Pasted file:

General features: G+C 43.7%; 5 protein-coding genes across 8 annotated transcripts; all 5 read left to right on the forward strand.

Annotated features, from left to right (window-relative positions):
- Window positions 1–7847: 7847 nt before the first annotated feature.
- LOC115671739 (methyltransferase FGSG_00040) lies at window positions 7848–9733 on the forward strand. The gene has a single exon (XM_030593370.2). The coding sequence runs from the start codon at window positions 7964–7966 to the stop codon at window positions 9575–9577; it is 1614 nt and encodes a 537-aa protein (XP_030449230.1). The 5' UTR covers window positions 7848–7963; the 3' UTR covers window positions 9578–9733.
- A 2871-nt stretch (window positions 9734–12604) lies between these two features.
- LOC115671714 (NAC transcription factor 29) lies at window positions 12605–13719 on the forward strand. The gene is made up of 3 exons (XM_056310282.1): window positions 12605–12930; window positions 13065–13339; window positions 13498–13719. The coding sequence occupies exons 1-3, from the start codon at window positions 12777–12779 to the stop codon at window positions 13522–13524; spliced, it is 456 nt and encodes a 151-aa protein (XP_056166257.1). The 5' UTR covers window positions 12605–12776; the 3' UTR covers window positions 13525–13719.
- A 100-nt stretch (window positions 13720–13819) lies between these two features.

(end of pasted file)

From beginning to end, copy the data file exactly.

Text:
General features: G+C 43.7%; 5 protein-coding genes across 8 annotated transcripts; all 5 read left to right on the forward strand.

Annotated features, from left to right (window-relative positions):
- Window positions 1–7847: 7847 nt before the first annotated feature.
- LOC115671739 (methyltransferase FGSG_00040) lies at window positions 7848–9733 on the forward strand. The gene has a single exon (XM_030593370.2). The coding sequence runs from the start codon at window positions 7964–7966 to the stop codon at window positions 9575–9577; it is 1614 nt and encodes a 537-aa protein (XP_030449230.1). The 5' UTR covers window positions 7848–7963; the 3' UTR covers window positions 9578–9733.
- A 2871-nt stretch (window positions 9734–12604) lies between these two features.
- LOC115671714 (NAC transcription factor 29) lies at window positions 12605–13719 on the forward strand. The gene is made up of 3 exons (XM_056310282.1): window positions 12605–12930; window positions 13065–13339; window positions 13498–13719. The coding sequence occupies exons 1-3, from the start codon at window positions 12777–12779 to the stop codon at window positions 13522–13524; spliced, it is 456 nt and encodes a 151-aa protein (XP_056166257.1). The 5' UTR covers window positions 12605–12776; the 3' UTR covers window positions 13525–13719.
- A 100-nt stretch (window positions 13720–13819) lies between these two features.